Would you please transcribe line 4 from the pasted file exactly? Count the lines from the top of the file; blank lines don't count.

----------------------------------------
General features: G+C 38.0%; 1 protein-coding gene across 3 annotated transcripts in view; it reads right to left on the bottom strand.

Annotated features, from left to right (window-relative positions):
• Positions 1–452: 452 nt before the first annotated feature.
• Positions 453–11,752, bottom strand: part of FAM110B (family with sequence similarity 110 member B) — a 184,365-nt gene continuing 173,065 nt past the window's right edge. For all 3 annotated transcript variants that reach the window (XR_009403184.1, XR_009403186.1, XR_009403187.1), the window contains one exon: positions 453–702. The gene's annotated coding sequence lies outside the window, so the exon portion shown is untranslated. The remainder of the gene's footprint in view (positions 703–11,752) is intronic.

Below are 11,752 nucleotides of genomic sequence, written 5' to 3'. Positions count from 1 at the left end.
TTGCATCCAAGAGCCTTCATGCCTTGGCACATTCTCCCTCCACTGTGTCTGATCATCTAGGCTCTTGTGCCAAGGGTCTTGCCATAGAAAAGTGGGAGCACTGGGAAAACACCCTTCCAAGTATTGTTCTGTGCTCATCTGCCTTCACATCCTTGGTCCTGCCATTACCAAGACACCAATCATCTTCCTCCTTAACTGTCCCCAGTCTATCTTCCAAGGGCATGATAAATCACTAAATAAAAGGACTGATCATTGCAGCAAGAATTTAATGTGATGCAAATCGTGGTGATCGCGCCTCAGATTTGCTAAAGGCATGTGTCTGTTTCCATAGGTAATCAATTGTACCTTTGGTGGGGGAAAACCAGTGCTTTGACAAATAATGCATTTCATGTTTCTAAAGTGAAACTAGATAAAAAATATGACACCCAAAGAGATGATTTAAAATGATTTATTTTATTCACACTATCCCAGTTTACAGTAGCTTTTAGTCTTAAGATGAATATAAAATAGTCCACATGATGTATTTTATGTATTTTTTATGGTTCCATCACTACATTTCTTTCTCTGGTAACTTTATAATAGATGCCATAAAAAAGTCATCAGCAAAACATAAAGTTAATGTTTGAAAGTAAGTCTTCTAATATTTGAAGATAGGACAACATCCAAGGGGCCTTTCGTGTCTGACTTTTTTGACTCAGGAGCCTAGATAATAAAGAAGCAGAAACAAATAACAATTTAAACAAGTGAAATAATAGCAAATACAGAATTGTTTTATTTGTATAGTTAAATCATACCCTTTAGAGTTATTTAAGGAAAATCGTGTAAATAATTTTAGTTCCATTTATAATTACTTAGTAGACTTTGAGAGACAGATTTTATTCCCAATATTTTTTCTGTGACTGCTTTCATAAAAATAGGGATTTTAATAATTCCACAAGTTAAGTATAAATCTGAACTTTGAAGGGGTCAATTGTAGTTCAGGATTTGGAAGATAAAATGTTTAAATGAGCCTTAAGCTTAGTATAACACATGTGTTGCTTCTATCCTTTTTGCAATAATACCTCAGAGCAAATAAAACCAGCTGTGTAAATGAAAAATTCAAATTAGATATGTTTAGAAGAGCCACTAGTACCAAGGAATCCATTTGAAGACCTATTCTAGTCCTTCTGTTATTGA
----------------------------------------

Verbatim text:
• Positions 453–11,752, bottom strand: part of FAM110B (family with sequence similarity 110 member B) — a 184,365-nt gene continuing 173,065 nt past the window's right edge. For all 3 annotated transcript variants that reach the window (XR_009403184.1, XR_009403186.1, XR_009403187.1), the window contains one exon: positions 453–702. The gene's annotated coding sequence lies outside the window, so the exon portion shown is untranslated. The remainder of the gene's footprint in view (positions 703–11,752) is intronic.